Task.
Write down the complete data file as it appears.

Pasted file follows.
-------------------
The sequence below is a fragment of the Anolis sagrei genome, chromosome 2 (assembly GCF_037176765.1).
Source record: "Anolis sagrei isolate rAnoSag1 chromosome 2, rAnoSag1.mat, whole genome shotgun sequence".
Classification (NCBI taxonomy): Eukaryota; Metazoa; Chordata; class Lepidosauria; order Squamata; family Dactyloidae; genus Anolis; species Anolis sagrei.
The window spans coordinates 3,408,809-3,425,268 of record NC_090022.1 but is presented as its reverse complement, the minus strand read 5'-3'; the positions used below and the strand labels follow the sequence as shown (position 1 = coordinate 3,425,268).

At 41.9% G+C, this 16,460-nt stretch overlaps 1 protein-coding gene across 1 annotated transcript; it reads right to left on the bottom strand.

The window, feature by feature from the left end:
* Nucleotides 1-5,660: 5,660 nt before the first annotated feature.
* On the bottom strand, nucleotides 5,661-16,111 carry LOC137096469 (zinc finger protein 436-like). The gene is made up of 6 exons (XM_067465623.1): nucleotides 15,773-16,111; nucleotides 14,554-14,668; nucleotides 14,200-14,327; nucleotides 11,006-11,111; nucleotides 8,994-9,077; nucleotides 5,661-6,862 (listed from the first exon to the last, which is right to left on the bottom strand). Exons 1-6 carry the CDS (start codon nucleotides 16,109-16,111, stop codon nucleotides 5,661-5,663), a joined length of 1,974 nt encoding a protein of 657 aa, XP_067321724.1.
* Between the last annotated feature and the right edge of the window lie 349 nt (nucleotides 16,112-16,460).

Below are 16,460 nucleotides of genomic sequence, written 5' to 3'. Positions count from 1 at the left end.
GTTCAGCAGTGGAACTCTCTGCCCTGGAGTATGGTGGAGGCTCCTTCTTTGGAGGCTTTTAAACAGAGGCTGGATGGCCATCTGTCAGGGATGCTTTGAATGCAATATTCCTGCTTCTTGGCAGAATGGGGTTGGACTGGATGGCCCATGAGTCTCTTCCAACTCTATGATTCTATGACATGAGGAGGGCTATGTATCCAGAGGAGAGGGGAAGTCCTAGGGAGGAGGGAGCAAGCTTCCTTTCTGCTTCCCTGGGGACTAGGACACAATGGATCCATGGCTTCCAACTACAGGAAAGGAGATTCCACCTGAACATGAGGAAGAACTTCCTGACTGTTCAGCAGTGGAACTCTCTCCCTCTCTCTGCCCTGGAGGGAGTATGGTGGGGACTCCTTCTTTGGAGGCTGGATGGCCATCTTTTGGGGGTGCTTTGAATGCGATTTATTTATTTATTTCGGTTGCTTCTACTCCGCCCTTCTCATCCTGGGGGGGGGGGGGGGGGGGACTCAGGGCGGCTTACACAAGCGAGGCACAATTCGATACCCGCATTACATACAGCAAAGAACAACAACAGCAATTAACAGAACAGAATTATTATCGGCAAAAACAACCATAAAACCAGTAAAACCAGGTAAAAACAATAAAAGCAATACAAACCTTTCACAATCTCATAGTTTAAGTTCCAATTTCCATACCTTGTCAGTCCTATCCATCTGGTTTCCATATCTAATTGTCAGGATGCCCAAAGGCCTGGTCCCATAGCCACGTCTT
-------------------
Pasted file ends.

The sequence below is a fragment of the Anolis sagrei genome, chromosome 2 (assembly GCF_037176765.1).
Source record: "Anolis sagrei isolate rAnoSag1 chromosome 2, rAnoSag1.mat, whole genome shotgun sequence".
Classification (NCBI taxonomy): Eukaryota; Metazoa; Chordata; class Lepidosauria; order Squamata; family Dactyloidae; genus Anolis; species Anolis sagrei.
The window spans coordinates 3,408,809-3,425,268 of record NC_090022.1 but is presented as its reverse complement, the minus strand read 5'-3'; the positions used below and the strand labels follow the sequence as shown (position 1 = coordinate 3,425,268).

At 41.9% G+C, this 16,460-nt stretch overlaps 1 protein-coding gene across 1 annotated transcript; it reads right to left on the bottom strand.

The window, feature by feature from the left end:
* Nucleotides 1-5,660: 5,660 nt before the first annotated feature.
* On the bottom strand, nucleotides 5,661-16,111 carry LOC137096469 (zinc finger protein 436-like). The gene is made up of 6 exons (XM_067465623.1): nucleotides 15,773-16,111; nucleotides 14,554-14,668; nucleotides 14,200-14,327; nucleotides 11,006-11,111; nucleotides 8,994-9,077; nucleotides 5,661-6,862 (listed from the first exon to the last, which is right to left on the bottom strand). Exons 1-6 carry the CDS (start codon nucleotides 16,109-16,111, stop codon nucleotides 5,661-5,663), a joined length of 1,974 nt encoding a protein of 657 aa, XP_067321724.1.
* Between the last annotated feature and the right edge of the window lie 349 nt (nucleotides 16,112-16,460).

Below are 16,460 nucleotides of genomic sequence, written 5' to 3'. Positions count from 1 at the left end.
GTTCAGCAGTGGAACTCTCTGCCCTGGAGTATGGTGGAGGCTCCTTCTTTGGAGGCTTTTAAACAGAGGCTGGATGGCCATCTGTCAGGGATGCTTTGAATGCAATATTCCTGCTTCTTGGCAGAATGGGGTTGGACTGGATGGCCCATGAGTCTCTTCCAACTCTATGATTCTATGACATGAGGAGGGCTATGTATCCAGAGGAGAGGGGAAGTCCTAGGGAGGAGGGAGCAAGCTTCCTTTCTGCTTCCCTGGGGACTAGGACACAATGGATCCATGGCTTCCAACTACAGGAAAGGAGATTCCACCTGAACATGAGGAAGAACTTCCTGACTGTTCAGCAGTGGAACTCTCTCCCTCTCTCTGCCCTGGAGGGAGTATGGTGGGGACTCCTTCTTTGGAGGCTGGATGGCCATCTTTTGGGGGTGCTTTGAATGCGATTTATTTATTTATTTCGGTTGCTTCTACTCCGCCCTTCTCATCCTGGGGGGGGGGGGGGGGGGGACTCAGGGCGGCTTACACAAGCGAGGCACAATTCGATACCCGCATTACATACAGCAAAGAACAACAACAGCAATTAACAGAACAGAATTATTATCGGCAAAAACAACCATAAAACCAGTAAAACCAGGTAAAAACAATAAAAGCAATACAAACCTTTCACAATCTCATAGTTTAAGTTCCAATTTCCATACCTTGTCAGTCCTATCCATCTGGTTTCCATATCTAATTGTCAGGATGCCCAAAGGCCTGGTCCCATAGCCACGTCTT